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Discussion in 'Beer News & Releases' started by Zhiguli, Oct 4, 2013.
call me when craft hits 20% market share.
In some regions I'm sure it has. Shoot, in PDX it's got to be 50 by now.
PDX is? (Portland)? or yea airport code I get it. got any facts on that??? beer facts.
jess you got any numbers on Portland, ore?
I could care less about how much beer the big 3 are selling is just my point. local is one thing, national is a whole new ball game.
These sorts of articles make me smile so hard...like this:
I'd recommend wholesalers educate their staff about better beer rather than dismissing it as "one of those things that's taking market share from Bud Light/Lite". (the better distributors already are)
yes Portland. No i'm just guessing based on what I've seen there.
Costco is slowly picking up more and more craft beers. My totally mainstream boss goes for Firestone Walker variety packs there all the time now.
It's not like Lite is going to disappear, but it's good to see people expanding their drinking choices.
My freaking dad who only considers things like Beck's to be beer finally started to branch out. Dude called me from costco asking for suggestion.. i told him to try soleil from FW and he likes it
I agree with you completely. Light beer has a place in the market for sure, but if BMC wants to stay at the top, eventually they have to brew good beer like their competitors.
all they will start doing now is buying up the breweries..
you can't buy something that is not for sale....
A lot of breweries already sell % of their brewery to BMC for distribution.
You know craft is worrying them when Blue Moon is doing all those ads about how craft they are.
And then there's Rolling Rock Amber...Rolling Rock Amber!?
Sierra Nevada, Boston Beer Company, and Uinta come to mind immediately.
Don't forget Third Shift Amber Lager.
how many? Several dozen?
How many breweries are there now? 2500 or so?
So what? Do you think it will be an over night thing? Think long term and don't be stupid. Just because the closest brewery to you that makes 3 beers for whatever city you're in doesn't sell out doesn't mean the medium - large ones wont.
Good riddance to lite beer.
But what sales? And I wonder about what possible influence the course of bottle service as it has coursed through the system in the years that this devious system of ssaholery and easy money for the establishements has been more a part of the overall market, which is also pretty much that period the charts represent.
I think you're the stupid one - if something is not for sale, IT CANNOT BE BOUGHT.
Got any proof that Anheuser-Busch or MillerCoors owns a percentage of Sierra Nevada, BBC or Unita?
While all 3 breweries may use independently-owned AB or MC wholesale distributors, that in no way means those breweries, or any other of the hundreds of other US breweries distributed in a certain region an AB or MC house, are partially owned by either of the big brewers.
Possibly, but not all breweries are for sale. They will continue to make offers I am sure, and they'll probably get some more takers, maybe even another big taker like Goose Island. However in response to the popularity of craft, they will most likely try harder to limit craft breweries' ability to distribute (applying pressure to keep craft competitors off of shelves/tap handles wherever they can). They won't replace that craft with macro, because that'll send the beer geeks elsewhere (they know we're not going back to yellow-fizzy stuff). But they will replace it with the craft they own, or the faux craft they make. For example, at your local store where you once saw Harpoon UFO you'll now see Goose Island 312.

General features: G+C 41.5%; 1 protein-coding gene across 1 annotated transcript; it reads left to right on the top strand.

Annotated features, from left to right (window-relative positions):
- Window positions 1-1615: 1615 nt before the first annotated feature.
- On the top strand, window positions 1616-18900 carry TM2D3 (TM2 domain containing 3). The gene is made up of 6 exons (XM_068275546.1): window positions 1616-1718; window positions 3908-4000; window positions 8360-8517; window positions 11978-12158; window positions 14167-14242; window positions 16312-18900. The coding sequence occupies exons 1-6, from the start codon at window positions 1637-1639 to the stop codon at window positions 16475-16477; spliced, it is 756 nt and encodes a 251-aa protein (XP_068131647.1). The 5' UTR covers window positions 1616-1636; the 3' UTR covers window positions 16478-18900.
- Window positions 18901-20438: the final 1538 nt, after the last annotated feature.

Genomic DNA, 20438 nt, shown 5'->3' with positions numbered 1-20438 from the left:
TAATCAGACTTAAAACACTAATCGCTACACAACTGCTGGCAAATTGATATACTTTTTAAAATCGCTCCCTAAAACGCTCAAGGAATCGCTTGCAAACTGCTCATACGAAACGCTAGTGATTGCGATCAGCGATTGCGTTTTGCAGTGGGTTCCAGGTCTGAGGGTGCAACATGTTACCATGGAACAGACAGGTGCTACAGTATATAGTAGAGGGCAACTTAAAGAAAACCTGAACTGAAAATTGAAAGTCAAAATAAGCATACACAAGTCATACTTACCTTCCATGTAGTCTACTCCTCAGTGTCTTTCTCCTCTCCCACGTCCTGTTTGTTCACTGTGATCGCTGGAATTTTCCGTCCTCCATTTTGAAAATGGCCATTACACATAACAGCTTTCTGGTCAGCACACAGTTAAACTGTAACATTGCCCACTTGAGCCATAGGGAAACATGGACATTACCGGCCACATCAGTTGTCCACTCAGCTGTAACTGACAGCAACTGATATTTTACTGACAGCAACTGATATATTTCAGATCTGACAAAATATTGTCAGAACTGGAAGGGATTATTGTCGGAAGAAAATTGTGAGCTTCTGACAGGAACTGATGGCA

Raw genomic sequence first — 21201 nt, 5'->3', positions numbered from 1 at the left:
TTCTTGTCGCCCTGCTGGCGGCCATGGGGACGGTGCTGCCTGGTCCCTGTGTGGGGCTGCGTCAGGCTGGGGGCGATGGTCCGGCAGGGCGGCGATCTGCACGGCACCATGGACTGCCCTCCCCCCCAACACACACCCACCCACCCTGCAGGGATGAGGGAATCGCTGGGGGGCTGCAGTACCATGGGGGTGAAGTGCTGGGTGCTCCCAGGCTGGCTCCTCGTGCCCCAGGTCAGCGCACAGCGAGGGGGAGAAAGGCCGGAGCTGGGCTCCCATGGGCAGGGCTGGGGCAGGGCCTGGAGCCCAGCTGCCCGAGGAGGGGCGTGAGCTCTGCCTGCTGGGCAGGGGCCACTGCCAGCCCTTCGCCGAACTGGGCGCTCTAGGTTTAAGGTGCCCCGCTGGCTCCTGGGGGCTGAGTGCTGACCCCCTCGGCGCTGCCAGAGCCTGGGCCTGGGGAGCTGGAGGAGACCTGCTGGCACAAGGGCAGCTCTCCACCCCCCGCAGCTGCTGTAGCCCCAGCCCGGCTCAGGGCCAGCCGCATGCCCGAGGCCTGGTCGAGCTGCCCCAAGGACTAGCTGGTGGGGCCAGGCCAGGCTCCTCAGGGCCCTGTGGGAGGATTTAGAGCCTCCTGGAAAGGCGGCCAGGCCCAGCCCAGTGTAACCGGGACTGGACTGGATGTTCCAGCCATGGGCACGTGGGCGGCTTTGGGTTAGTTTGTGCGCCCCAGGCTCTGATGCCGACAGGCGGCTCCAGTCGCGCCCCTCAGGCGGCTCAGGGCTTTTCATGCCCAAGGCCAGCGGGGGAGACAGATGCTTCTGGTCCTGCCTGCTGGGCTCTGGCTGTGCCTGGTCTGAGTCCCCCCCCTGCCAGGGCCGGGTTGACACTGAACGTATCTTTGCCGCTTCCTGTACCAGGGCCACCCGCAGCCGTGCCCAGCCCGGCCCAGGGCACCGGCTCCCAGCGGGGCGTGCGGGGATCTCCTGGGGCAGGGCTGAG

Only the word of an AB rep.
I think what he's getting at is that they might be for sale.
Not a bad motivation for the big boys to start considering making some good beer. I like to support small local breweries when I can, but ultimately I'm after getting my hands on something tasty that doesn't break the bank.
Sierra Nevada is 100% owned by Ken Grossman.
I don't know, Goose Island took the cash, others might do the same.
Goose Island over-expanded and got into a cash crunch. I am just wondering why dudeman is so adamant that every single other craft brewery will make the same mistake, you know?
Every person has a price point
what's your price for your child?
The value of a child monetarily is in the red, so I wouldn't try to bid for a child. $250k better spent on a ferrari is what I say.
Ever heard of a hostile takeover? You obviously never learned about the business world. Stick to brewing I guess.
Craft isn't the biggest threat to BMC the rise of spirits is.
Yeah. Especially all those terribly flavored (and produced) vodka's.
Words of wisdom: They put flavoring in vodka so people don't notice what crappy vodka it actually is.
I know we live in a plutocracy, but I would imagine doing a hostile takeover of a for-profit company that isn't publicly traded would be a little difficult to do.
I can honestly see the big guys buying up some more craft breweries soon.
Do you have any idea what you're talking about? Hostile takeovers only work on publically traded companies... You literally begin buying stock until you have a majority share of the company/board.
There are TWO public beer companies: Boston Beer Co. & Craft Beer Alliance. AB holds a minority in CBA already.
Choices are limited in that direction... their only hope if they wanna go the "buy the competition" route is really an acquisition.
The big boys will adjust. Most likely they'll diversify their product portfolio; more mid and premium range product at higher price points. Some of the best brewers in the world work for Inbev and SAB, it's not outside their capability.
A hostile take over requires a company be publicly traded and have controlling share of stock available for purchase. Stick to internet trolling, I guess.